June 8, 2021, 03.00 PM
'Loitering munitions' with a high degree of autonomy are already seeing action in conflict 'Loitering munitions' with a high degree of autonomy are already seeing action in conflict

 

KOMPAS.com - An AI arms race is already underway. That's the blunt warning from Germany's foreign minister, Heiko Maas.

"We're right in the middle of it. That's the reality we have to deal with," Maas told DW, speaking in a new DW documentary, "Future Wars — and How to Prevent Them." It's a reality at the heart of the struggle for supremacy between the world's greatest powers.

"This is a race that cuts across the military and the civilian fields," said Amandeep Singh Gill, former chair of the United Nations group of governmental experts on lethal autonomous weapons. "This is a multi-trillion dollar question."

Great powers pile in

This is apparent in a recent report from the United States' National Security Commission on Artificial Intelligence.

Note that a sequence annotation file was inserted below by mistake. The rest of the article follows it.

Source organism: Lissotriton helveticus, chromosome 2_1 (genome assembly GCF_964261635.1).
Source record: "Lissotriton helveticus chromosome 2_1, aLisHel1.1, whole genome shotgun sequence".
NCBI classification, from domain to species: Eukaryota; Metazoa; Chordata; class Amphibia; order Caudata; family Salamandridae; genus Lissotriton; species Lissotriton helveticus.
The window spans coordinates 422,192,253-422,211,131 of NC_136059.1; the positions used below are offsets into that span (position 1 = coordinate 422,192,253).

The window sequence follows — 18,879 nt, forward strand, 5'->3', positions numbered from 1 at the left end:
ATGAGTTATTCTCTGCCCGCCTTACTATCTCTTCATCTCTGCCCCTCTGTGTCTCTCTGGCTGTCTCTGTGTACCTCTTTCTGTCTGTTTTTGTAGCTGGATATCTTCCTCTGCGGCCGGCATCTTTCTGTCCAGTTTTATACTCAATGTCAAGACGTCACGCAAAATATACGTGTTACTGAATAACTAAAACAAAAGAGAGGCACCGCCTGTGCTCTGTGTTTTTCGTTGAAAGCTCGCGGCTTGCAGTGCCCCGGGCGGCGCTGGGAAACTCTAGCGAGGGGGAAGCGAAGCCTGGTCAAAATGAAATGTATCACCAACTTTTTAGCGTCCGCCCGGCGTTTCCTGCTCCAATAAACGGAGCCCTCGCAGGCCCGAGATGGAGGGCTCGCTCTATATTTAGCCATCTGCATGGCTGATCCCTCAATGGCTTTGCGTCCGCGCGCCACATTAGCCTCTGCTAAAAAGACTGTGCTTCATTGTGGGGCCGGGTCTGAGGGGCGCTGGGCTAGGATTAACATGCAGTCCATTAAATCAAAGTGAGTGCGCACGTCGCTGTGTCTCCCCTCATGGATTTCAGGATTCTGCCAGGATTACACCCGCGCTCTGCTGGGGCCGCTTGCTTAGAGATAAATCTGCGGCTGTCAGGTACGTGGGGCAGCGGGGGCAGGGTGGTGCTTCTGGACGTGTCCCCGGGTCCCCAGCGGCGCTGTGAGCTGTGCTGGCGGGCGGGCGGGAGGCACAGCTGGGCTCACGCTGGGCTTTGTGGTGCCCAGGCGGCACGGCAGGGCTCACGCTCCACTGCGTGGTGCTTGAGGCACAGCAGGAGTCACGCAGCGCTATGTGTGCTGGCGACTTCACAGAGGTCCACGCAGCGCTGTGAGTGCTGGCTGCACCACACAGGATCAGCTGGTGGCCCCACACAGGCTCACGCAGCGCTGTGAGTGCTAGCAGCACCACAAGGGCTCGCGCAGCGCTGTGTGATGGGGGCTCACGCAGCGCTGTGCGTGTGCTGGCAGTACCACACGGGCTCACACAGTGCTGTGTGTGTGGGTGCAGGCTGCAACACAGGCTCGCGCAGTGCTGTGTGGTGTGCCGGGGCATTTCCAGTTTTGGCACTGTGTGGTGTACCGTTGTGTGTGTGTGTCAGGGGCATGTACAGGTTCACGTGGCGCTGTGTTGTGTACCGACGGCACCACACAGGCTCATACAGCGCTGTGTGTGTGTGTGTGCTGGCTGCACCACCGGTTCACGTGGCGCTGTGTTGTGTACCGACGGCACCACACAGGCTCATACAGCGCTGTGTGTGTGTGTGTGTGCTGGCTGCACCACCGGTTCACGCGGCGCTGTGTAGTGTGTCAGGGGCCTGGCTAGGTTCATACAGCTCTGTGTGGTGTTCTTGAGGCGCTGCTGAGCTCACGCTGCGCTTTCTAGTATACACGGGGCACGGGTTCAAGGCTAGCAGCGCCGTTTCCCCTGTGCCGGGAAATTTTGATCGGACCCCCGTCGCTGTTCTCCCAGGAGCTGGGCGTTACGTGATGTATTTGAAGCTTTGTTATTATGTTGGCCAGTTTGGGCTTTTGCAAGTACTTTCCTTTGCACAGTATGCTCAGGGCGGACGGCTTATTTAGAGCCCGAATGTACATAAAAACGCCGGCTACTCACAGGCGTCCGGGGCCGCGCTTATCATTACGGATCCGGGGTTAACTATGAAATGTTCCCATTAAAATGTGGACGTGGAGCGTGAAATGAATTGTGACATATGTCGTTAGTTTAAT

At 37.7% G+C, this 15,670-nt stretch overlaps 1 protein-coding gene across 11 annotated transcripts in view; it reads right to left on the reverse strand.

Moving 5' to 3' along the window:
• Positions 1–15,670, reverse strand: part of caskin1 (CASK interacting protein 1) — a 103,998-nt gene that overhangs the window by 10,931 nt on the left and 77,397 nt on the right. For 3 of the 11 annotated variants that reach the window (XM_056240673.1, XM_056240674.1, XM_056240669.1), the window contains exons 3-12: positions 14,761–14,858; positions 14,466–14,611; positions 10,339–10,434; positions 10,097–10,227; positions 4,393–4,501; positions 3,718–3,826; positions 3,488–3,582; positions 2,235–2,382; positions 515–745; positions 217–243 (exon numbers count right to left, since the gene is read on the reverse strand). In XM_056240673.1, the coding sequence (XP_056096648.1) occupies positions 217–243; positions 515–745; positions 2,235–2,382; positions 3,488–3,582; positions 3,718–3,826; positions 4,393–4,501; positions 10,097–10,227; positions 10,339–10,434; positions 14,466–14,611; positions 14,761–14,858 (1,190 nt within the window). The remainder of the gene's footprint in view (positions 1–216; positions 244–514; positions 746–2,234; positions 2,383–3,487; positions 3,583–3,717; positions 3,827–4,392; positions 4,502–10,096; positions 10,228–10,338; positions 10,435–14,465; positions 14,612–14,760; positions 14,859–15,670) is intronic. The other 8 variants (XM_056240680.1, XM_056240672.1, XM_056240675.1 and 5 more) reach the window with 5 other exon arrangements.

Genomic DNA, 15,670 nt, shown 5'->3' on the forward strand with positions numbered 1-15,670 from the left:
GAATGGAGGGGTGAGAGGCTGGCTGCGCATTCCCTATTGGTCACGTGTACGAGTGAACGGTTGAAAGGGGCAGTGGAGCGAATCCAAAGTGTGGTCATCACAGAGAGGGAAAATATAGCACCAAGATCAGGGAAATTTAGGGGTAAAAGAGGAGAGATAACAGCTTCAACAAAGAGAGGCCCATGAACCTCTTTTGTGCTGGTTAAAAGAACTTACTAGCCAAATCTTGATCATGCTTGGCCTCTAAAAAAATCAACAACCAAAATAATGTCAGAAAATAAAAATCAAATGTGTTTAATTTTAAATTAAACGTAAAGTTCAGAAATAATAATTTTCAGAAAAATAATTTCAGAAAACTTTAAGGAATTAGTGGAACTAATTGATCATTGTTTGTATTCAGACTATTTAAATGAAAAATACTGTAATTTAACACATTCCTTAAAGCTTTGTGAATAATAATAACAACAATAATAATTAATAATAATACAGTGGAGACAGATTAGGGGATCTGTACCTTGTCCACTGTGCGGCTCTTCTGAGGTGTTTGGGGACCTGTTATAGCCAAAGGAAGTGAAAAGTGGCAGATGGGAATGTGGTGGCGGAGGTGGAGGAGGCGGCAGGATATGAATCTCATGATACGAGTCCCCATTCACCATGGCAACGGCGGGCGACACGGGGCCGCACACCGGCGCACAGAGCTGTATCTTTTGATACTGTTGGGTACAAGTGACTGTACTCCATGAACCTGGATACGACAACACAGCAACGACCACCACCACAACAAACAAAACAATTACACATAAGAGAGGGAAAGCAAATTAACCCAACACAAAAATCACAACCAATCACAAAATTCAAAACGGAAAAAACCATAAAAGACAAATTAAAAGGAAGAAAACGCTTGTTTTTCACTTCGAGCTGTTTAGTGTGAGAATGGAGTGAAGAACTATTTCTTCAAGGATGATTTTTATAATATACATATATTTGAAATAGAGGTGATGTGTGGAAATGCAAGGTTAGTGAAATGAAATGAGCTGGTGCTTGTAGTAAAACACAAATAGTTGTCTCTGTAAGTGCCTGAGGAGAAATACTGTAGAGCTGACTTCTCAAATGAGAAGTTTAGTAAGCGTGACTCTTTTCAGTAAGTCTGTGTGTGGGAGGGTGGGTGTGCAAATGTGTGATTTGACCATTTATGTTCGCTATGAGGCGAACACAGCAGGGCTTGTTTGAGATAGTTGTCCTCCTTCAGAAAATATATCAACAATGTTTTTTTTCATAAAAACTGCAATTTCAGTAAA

It speaks of a "new warfighting paradigm" pitting "algorithms against algorithms," and urges massive investments "to continuously out-innovate potential adversaries."

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And you can see it in China's latest five-year plan, which places AI at the center of a relentless ramp-up in research and development, while the People's Liberation Army girds for a future of what it calls "intelligentized warfare."

As Russian President Vladimir Putin put it as early as 2017, "whoever becomes the leader in this sphere will become the ruler of the world."

But it's not only great powers piling in. Much further down the pecking order of global power, this new era is a battle-tested reality.

German Foreign Minister Heiko Maas: 'We have to forge international treaties on new weapons technologies' German Foreign Minister Heiko Maas: 'We have to forge international treaties on new weapons technologies'

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